The government is a big bureaucratic machine, and you have to fight it when you want something. And the homeless people don’t have the energy to fight sometimes. I also think that mental health support is lacking, and is a big reason why there are homeless people.
In some countries, when an NGO is addressing an issue that the government doesn’t want to recognise, or admit how serious it is, there are clamp downs, or the government makes it hard to operate. Does the same thing happen in Tokyo, or do you have quite a lot of freedom to work with the homeless? Are there restrictions on the work you do?
Civil liberties are very strong in Japan. We’ve never been stopped by the government, at least not with Tokyo Spring. There have been calls for us to register as an organisation, but we don’t want to do that, first of all, because our leader is an anarchist. It’s hard to receive corporate donations, but we’re lucky to have a few places recognise we are doing great work, and have donated though we can’t give them official receipts. But other companies need to have donations channelled to an organisation, and have the proper paperwork to claim tax benefits. That’s the only thing that hinders us.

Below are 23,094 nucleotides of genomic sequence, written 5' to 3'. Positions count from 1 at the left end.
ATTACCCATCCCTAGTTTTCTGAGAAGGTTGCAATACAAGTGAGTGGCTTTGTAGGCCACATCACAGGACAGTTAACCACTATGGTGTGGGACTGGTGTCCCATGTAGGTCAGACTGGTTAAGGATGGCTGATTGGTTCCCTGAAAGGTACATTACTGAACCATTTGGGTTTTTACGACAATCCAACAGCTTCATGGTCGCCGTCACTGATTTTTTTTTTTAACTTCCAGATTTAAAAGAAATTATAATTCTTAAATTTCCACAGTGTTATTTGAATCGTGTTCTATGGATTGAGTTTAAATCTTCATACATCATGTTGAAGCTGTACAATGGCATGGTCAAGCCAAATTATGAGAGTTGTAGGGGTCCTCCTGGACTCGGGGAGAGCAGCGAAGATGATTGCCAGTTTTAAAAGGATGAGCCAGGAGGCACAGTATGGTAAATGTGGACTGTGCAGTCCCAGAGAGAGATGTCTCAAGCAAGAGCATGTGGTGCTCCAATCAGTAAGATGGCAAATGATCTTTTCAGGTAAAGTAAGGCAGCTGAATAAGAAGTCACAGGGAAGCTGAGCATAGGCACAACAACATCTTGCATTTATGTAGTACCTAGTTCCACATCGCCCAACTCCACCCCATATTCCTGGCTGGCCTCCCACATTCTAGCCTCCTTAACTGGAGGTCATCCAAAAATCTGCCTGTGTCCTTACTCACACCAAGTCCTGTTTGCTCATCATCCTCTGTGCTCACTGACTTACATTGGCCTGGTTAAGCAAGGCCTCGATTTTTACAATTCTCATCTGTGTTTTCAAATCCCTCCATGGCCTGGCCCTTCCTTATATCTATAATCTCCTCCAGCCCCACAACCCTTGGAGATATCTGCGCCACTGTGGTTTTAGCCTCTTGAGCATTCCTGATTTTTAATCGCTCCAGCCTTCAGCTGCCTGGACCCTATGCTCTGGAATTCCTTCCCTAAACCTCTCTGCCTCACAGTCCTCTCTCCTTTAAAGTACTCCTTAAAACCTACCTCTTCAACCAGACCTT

For us, in our current situation, the flexibility makes sense for us. Most of us are also foreigners, and rely on the government for our visas, which is why we focus on apolitical issues, like giving food.
How can readers support Tokyo Spring?
Thanks Melody. Do you have any thing else to share with our readers?
In many ways, my last message would be, wherever you are, look out in your local communities to see where you can help. Unfortunately, in Singapore, all I can do is donate and share, but even that is useful. Do whatever you can.